I always have a notebook with me, and I employ it often. It's not hard to imagine that it will be useful for a scene to be written sometime in the future, about an ophthalmologist's office that will include the ladies' room key attached to eye glass frames or the names of the magazines offered in large print.

Since beginning the collection of lexicons, I have expanded my strategies for creating them. My notebooks include pages torn from magazines and newspaper augmented by my own impressions. A new addition, for example, is a brief article I tore out on how to read clouds from Backpacker Magazine. Someday, when my smart heroine is out hiking, she won’t just see a tall, dense cloud, she’ll know its Cumulonimbus and head for shelter.

Sure, I could go to Wikipedia and get the accurate names of things, but lexicons offer deeper, more personal descriptions of a subject. They allow me to form opinions and ideas at the time and tap them much later when I can no longer access them directly. The present moment of creating a lexicon, offers richness and depth especially in rewrite.

Now that I have a variety of lexicons, I find that they inspire me to write. At my fingertips, like a ready-to-heat meal, I have all the ingredients, to which I simply need to add characters… from another page in one of my notebooks.

Grammar with R.J. Robertson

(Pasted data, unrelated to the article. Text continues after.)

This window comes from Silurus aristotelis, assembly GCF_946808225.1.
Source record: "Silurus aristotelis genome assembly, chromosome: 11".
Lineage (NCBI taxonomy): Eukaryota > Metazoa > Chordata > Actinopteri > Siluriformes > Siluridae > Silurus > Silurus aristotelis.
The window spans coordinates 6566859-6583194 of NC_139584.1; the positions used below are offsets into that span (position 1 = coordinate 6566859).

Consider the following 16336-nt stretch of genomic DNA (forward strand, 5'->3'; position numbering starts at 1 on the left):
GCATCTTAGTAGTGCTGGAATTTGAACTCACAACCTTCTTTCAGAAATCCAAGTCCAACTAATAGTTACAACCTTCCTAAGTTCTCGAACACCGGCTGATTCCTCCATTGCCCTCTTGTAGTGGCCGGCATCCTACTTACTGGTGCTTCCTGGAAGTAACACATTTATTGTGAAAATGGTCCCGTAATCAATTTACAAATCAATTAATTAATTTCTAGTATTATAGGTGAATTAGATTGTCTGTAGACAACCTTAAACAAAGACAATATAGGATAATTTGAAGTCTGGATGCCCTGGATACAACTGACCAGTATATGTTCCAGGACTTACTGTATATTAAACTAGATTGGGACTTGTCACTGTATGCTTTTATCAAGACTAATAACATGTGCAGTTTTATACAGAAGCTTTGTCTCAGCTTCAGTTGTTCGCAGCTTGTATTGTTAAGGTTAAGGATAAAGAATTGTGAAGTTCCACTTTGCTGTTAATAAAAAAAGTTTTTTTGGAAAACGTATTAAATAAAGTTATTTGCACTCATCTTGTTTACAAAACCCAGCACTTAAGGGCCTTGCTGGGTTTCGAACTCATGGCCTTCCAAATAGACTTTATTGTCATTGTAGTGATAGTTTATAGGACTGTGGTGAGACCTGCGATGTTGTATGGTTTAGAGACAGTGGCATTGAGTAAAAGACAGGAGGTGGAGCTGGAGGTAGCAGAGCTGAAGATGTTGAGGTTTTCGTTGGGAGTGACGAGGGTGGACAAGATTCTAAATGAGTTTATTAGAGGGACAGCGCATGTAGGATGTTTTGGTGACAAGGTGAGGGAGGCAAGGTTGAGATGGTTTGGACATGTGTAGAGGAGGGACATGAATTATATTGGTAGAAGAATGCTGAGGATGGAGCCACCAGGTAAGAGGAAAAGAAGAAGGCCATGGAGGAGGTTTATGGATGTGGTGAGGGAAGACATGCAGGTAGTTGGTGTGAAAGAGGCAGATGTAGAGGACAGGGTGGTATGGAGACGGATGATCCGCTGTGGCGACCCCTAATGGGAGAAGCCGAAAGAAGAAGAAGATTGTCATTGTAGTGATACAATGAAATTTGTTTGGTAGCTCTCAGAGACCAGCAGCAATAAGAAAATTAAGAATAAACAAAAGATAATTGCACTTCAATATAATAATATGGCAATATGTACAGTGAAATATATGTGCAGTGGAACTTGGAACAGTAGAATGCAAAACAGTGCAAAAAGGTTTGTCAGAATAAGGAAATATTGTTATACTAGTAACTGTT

Language Evolves and Grammar Lurches Along:
On Keeping a Toehold on Stampeding Style
Part 1

by R.J. Robertson

"Many years ago a wise and cynical man 
proved that the way a person talks is 
the most important thing about him."
Robert A. Heinlein (in his, The Cat Who
walks through walls.)

I got this job because – having been educated before the era of “don’t inhibit a child’s self-expression” – I  thrust myself unwittingly into the role of Curmudgeon of Grammar in the Evanston Writers’ Workshop.  

The C of G is not exactly a knightly title, you understand, but it does have one faintly noble perquisite: you get to criticize the work of writers better than yourself. I populated this role, without realizing what I was doing, by complaining about too many liberties being taken with English grammar in otherwise excellent work submitted for critique in the Evanston Writers’ group.            
Unlike with the younger generation – most of whom seem to have learned English in the polyglot culture of popular media, modified by the linguistic license rampant in immigrant cultures thrown together in our large cities – I learned grammar from a gentle, but no-nonsense British lady who taught it in one quarter of my first year at university. It was a sacred mission for her, and it spread to us, her students, as she instilled the rules of English, and convinced us why our language needed its rules.                
The latter point is well put in E B.White’s explanation of why he took up the cause pioneered by Will Strunk in The Elements of Style. White said, “If every word or device that achieved currency were immediately authenticated, simply on the ground of popularity, the language would be as chaotic as a ball game without foul lines.” If you examine Strunk and White on style and Lynne Truss’s, Eats Shoots & Leaves, on punctuation, I think it will not be hard to convince yourself of the aptness of White’s dictum.

To be continued...

Visit R.J. Robertson's website at: RichardJRobertson.Com